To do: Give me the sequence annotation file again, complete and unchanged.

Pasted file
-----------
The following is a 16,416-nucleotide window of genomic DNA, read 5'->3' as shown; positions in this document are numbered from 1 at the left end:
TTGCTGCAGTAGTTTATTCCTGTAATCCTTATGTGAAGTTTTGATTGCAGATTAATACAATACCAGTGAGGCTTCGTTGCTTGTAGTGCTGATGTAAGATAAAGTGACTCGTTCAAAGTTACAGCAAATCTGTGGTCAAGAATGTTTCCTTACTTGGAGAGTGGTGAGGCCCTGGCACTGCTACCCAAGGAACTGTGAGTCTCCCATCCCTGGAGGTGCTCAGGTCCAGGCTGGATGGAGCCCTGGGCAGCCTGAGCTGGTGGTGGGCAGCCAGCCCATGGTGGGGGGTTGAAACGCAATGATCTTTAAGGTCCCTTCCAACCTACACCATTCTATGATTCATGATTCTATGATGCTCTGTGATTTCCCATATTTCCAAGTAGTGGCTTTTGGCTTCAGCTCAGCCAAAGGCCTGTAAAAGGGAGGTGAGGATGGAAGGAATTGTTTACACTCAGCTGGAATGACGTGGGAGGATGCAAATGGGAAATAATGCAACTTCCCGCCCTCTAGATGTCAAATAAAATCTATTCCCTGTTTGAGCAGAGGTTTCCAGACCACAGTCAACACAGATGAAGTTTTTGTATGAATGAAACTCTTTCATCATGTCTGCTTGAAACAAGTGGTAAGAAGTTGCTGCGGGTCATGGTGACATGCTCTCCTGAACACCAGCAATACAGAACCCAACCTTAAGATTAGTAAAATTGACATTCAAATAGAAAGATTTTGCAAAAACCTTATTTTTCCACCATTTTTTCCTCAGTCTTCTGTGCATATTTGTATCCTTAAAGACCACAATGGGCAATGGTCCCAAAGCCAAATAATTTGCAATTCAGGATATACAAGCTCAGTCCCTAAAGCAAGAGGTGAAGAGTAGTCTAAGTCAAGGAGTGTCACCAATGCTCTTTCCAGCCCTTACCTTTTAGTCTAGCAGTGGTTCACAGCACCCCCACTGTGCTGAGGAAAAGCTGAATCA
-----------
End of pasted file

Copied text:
The following is a 16,416-nucleotide window of genomic DNA, read 5'->3' as shown; positions in this document are numbered from 1 at the left end:
TTGCTGCAGTAGTTTATTCCTGTAATCCTTATGTGAAGTTTTGATTGCAGATTAATACAATACCAGTGAGGCTTCGTTGCTTGTAGTGCTGATGTAAGATAAAGTGACTCGTTCAAAGTTACAGCAAATCTGTGGTCAAGAATGTTTCCTTACTTGGAGAGTGGTGAGGCCCTGGCACTGCTACCCAAGGAACTGTGAGTCTCCCATCCCTGGAGGTGCTCAGGTCCAGGCTGGATGGAGCCCTGGGCAGCCTGAGCTGGTGGTGGGCAGCCAGCCCATGGTGGGGGGTTGAAACGCAATGATCTTTAAGGTCCCTTCCAACCTACACCATTCTATGATTCATGATTCTATGATGCTCTGTGATTTCCCATATTTCCAAGTAGTGGCTTTTGGCTTCAGCTCAGCCAAAGGCCTGTAAAAGGGAGGTGAGGATGGAAGGAATTGTTTACACTCAGCTGGAATGACGTGGGAGGATGCAAATGGGAAATAATGCAACTTCCCGCCCTCTAGATGTCAAATAAAATCTATTCCCTGTTTGAGCAGAGGTTTCCAGACCACAGTCAACACAGATGAAGTTTTTGTATGAATGAAACTCTTTCATCATGTCTGCTTGAAACAAGTGGTAAGAAGTTGCTGCGGGTCATGGTGACATGCTCTCCTGAACACCAGCAATACAGAACCCAACCTTAAGATTAGTAAAATTGACATTCAAATAGAAAGATTTTGCAAAAACCTTATTTTTCCACCATTTTTTCCTCAGTCTTCTGTGCATATTTGTATCCTTAAAGACCACAATGGGCAATGGTCCCAAAGCCAAATAATTTGCAATTCAGGATATACAAGCTCAGTCCCTAAAGCAAGAGGTGAAGAGTAGTCTAAGTCAAGGAGTGTCACCAATGCTCTTTCCAGCCCTTACCTTTTAGTCTAGCAGTGGTTCACAGCACCCCCACTGTGCTGAGGAAAAGCTGAATCA